Clinical assessment
The history included data on demography, type and duration of diabetes, the results of the last three fasting blood glucose (FBG) assessments, the treatment the individual was on and their history of diabetes education. Social history of alcohol ingestion and cigarette smoking were also recorded, along with history of footcare knowledge, foot wear and foot hygiene, and history of associated medical conditions including hypertension, hyperlipidaemia, nephropathy and retinopathy. The blood pressure of the person standing and supine, and the weight and height were also measured.

Assessment for peripheral neuropathy
Evaluation for signs of peripheral neuropathy included tests for pain, temperature, vibration sense and ankle reflex. Symptoms of peripheral neuropathy were recorded using a questionnaire similar to that used by Young et al (1993) and showed that people did not always understand questions such as those referring to description of symptoms, site of discomfort, time of worst symptoms and night-time insomnia.

Assessment for peripheral vascular disease
Peripheral vascular disease was determined mainly by the presence or absence of dorsalis pedis. Unfortunately, ankle–brachial pressure index could not be used because most people did not have their ankle blood pressure measured. In addition,  Doppler ultrasonography would have been used but is not readily available in most Nigerian centres.

Foot complications
Modified foot complications similar to those used for assessment at the Muhimbilli Medical Centre, Dar es Salaam, Tanzania (Gulam-Abbas and Archibald 2000), including dry skin, callus, fungal infections, onycholisis, hypopigmentation, ulcer, hallux vagus and paronychia, were used to assess various foot complications in the study population. Clinical and epidemiological data were recorded in standardised clinical assessment forms, entered into a computer and analysed.

Patient characteristics
One-hundred and five people with diabetes who consecutively attended the UITH diabetes outpatient clinic were recruited into the study. The age range was 15–88 years with a mean age of 56.78 years (SD: 13.04) and 45 were male (42.9%). Six individuals had type 1 diabetes (5.7%) and 99 (94.3%) had type 2 diabetes. The mean weight was 62.62 kg (SD: 14.42). Fifty-three (50.5%) of participants were traders, 28 (26.7%) were civil servants and the remaining 24 (22.9%) were unemployed or students. The mean duration of diabetes was 10.5 years (SD: 11.5). Fifty six (53.3 %) individuals had systemic hypertension, five (4.7%) had hyperlipidaemia, five (4.7%) had evidence of nephropathy (suggested by a persistent high level of urea and creatinine in those with hypertension but no other known renal disease), and 18 (17.1%) had some form of retinopathy. One hundred (95.2%) of the study group were married. The mean FBG was 8.68 mmol/l (SD: 3.28).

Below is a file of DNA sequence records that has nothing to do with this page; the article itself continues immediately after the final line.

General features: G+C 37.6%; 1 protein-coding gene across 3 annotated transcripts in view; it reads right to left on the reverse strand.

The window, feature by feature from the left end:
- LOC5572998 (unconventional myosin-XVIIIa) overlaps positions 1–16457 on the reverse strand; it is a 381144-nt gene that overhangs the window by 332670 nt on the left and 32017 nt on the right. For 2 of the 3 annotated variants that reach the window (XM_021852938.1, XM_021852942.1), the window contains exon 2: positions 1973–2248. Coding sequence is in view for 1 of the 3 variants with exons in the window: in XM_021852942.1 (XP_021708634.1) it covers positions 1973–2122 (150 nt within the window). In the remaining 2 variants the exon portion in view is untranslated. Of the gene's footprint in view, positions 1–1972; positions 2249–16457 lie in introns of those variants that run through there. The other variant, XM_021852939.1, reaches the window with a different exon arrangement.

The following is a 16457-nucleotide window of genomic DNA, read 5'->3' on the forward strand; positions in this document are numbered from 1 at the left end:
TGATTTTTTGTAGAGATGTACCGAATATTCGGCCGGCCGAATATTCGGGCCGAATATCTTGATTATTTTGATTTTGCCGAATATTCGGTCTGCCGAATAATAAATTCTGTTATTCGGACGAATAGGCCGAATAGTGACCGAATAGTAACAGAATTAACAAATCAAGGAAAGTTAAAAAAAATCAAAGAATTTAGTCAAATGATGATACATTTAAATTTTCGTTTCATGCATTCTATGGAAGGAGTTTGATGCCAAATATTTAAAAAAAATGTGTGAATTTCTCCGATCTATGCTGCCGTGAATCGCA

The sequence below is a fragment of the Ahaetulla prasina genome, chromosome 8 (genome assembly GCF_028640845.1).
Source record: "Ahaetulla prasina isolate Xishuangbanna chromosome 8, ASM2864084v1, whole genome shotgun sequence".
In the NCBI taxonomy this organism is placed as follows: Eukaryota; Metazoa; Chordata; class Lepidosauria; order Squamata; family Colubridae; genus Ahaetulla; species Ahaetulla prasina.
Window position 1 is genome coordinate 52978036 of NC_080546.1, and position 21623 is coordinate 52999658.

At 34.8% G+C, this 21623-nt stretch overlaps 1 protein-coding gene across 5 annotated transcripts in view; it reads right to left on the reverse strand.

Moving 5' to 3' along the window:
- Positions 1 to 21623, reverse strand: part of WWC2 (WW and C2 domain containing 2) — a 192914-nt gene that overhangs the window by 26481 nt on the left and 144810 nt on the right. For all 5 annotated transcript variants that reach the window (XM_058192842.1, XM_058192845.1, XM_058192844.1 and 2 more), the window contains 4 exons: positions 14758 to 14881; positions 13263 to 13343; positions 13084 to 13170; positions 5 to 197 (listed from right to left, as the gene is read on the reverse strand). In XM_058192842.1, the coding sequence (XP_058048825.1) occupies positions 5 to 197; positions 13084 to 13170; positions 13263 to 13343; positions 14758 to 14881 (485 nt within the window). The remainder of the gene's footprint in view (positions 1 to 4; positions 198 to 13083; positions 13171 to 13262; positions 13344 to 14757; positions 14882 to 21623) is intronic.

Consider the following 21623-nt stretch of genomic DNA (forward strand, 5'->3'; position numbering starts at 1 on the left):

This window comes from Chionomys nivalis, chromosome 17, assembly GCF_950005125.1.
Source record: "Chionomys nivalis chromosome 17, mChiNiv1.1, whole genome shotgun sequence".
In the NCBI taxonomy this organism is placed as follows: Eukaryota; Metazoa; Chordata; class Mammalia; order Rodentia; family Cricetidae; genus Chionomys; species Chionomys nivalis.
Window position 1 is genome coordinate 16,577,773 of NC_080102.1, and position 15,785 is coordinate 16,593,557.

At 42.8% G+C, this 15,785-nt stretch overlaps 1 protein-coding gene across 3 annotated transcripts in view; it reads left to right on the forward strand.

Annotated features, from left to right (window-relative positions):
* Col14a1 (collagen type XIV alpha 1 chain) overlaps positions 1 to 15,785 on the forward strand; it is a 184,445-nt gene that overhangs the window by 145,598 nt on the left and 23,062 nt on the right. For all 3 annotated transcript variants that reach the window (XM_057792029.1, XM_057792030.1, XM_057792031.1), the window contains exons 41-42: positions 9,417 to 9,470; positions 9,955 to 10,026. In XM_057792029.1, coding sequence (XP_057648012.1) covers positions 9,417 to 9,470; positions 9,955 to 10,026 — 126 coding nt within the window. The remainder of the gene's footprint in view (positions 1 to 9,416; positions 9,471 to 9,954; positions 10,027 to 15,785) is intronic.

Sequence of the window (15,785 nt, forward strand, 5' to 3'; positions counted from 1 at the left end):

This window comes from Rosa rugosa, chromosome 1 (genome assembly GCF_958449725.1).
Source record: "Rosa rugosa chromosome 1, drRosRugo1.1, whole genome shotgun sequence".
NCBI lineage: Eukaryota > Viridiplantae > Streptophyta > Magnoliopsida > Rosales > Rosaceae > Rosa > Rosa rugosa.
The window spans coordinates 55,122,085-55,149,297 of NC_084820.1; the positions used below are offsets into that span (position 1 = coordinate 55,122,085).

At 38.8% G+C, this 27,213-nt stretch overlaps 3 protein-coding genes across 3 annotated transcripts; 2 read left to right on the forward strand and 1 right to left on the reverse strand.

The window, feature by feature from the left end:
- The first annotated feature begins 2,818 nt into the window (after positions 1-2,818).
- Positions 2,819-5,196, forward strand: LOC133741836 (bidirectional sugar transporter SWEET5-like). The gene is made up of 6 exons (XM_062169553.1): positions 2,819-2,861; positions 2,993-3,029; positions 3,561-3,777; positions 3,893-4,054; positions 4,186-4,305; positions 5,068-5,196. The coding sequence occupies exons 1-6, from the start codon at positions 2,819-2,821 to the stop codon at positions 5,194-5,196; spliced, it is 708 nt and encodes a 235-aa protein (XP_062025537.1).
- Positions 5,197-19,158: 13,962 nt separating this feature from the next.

Behaviour and literacy
Of the 105 participants, 14 (13.3%) and 12 (11.4%), respectively, regularly drank alcohol and smoked tobacco. Forty-five (42.9%) individuals did not have any educational background, 20 (19.0%) had primary education, 27 (25.7%) had secondary education and only 13 (12.4%) had tertiary education.

Eighty-six (81.9%) had diabetes education from the diabetes clinic and the diabetes club. Sixty-one (58.1%) people had adequate knowledge of foot care, 26 (24.8%) had inadequate knowledge and only 18 (17.1%) did not have any knowledge of foot care. Sixty-four (61.0%) individuals had appropriate knowledge of footwear, 27 (25.7%) had inappropriate knowledge of footwear and 14 (13.3%) had no knowledge of proper footwear. In addition, 77 (73.3%) people had good knowledge of foot hygiene while 28 (26.7%) had poor knowledge of foot hygiene.

Signs of peripheral neuropathy
Signs of peripheral neuropathy were not graded for proper scoring. However, pain (assessed by a pin prick to both feet while the individual kept their eyes shut) was either impaired or absent in one or both feet in 52 (49.5%) individuals; 14 (13.3%) people had impaired or absent temperature sensation while 26 (24.8%) had impaired or absent vibration sense. Ankle reflex was absent in 19 (18.1%) of individuals.